A group of 40 students from each high school in Hall County is now better equipped to recognize the signs of suicide in their peers.
They will also be ambassadors for suicide prevention in their schools.
"Prevention is a huge aspect of what we would like to do for mental health and not always be reactionary," said Tamara Etterling, director of Student Services for Hall County Schools. "We're also spreading the message mental is health is not something that is a secret, that we all have to work on our mental health just like we work on our physical health."
This group of students gathered at Eagle Ranch in Chestnut Mountain for a day of training in three programs. The event was funded by Project Aware of Hall County, a five year grant that was awarded to Hall County Schools to increase awareness of mental health issues among school-aged youth.
One of the programs taught yesterday, Sources of Strength, is a national program the Hall County School District implemented at Flowery Branch High School a year ago.
Graduation coach Courtney Newton, who also works with at-risk students in the counselor’s office at Flowery Branch, said Sources of Strength is a "peers leading peers program."
As a part of this program, students create campaigns to raise awareness about mental health issues.
While Sources of Strength has helped students open up to their peers at Flowery Branch, Newton said it has also been successful with students opening up to a trustworthy adult. She said 99 percent of students at Flowery Branch have completed a survey saying they have a trustworthy adult at the school.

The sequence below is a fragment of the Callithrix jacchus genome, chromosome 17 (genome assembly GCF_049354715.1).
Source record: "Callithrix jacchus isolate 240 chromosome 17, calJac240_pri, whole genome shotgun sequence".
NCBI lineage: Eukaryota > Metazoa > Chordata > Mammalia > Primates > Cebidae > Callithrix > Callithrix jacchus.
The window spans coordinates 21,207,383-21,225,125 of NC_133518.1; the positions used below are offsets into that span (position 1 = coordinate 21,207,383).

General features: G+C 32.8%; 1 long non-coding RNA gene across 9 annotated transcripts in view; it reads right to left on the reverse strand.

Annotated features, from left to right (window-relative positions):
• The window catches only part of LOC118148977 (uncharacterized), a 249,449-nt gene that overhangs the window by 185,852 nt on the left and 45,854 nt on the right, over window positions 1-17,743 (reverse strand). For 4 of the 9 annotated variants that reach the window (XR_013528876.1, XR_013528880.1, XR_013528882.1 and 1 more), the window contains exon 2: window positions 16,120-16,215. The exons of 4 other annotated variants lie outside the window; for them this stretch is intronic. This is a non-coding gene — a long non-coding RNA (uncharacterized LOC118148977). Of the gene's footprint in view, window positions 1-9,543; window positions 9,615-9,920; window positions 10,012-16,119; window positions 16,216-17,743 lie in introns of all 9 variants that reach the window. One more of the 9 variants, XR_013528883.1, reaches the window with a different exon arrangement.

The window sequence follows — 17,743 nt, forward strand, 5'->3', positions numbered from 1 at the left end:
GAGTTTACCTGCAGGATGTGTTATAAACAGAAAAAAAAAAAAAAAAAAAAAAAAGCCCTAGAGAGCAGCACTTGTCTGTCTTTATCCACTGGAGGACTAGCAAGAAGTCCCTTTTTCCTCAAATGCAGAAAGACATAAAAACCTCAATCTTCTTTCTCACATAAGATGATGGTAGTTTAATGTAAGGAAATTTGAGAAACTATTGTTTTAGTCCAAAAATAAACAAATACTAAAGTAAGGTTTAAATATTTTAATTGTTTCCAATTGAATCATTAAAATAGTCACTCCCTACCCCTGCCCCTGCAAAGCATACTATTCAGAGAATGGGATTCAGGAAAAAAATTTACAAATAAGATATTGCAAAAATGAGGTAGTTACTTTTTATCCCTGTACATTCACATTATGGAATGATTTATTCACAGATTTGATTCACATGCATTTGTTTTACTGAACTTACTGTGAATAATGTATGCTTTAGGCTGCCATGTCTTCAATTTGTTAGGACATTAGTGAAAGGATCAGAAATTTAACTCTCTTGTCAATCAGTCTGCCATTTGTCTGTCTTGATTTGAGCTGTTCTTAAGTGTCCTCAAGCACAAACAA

"We put out the survey and the first couple of emails we got from staff members is, 'Hey, do you have the list ready?' because we let the staff members know who said they were their trusted adult," said Nelson. "It's important to them to know who put them down and we've had staff members come and say, 'Hey, this student shared this with me, I need to give this to you as a counselor.'"
Etterling said following the day of training, these students will create similar campaigns at their respective schools.
"It's through posters, it's through social media, it's through QR codes...so the students are going to know who they can go to," said Etterling.
Participating students chose to be a part of the training. JC Montoya, a junior at Flowery Branch High School, said he wanted to participate because he believes in helping others.
"You can't tell someone what to do...it's not your life, you can't live it for them, but it is important to guide them," said Montoya. "When I go back, if I learned something here today, then I'll apply it."
Shiva Weck, a junior at Cherokee Bluff High School, said training like the one at Eagle Ranch helps normalize mental health issues.
"Students will feel like they can go talk to people instead of [being] shy or nervous...they'll see that we did it already and it's not that scary," said Weck.
Students were trained on two other programs during the Eagle Ranch event, as well: Teen Mental Health First Aid and QPR.
The Teen Mental Health First Aid helps students have a better understanding of mental health and to know when to seek help for themselves or a friend.
QPR stands for question, persuade and refer. It is a three-step process that teaches the warning signs of suicide and helps save lives.
Adam Raulerson, Business Development Manager for Laurelwood Behavioral Health, was expected to lead the QPR training.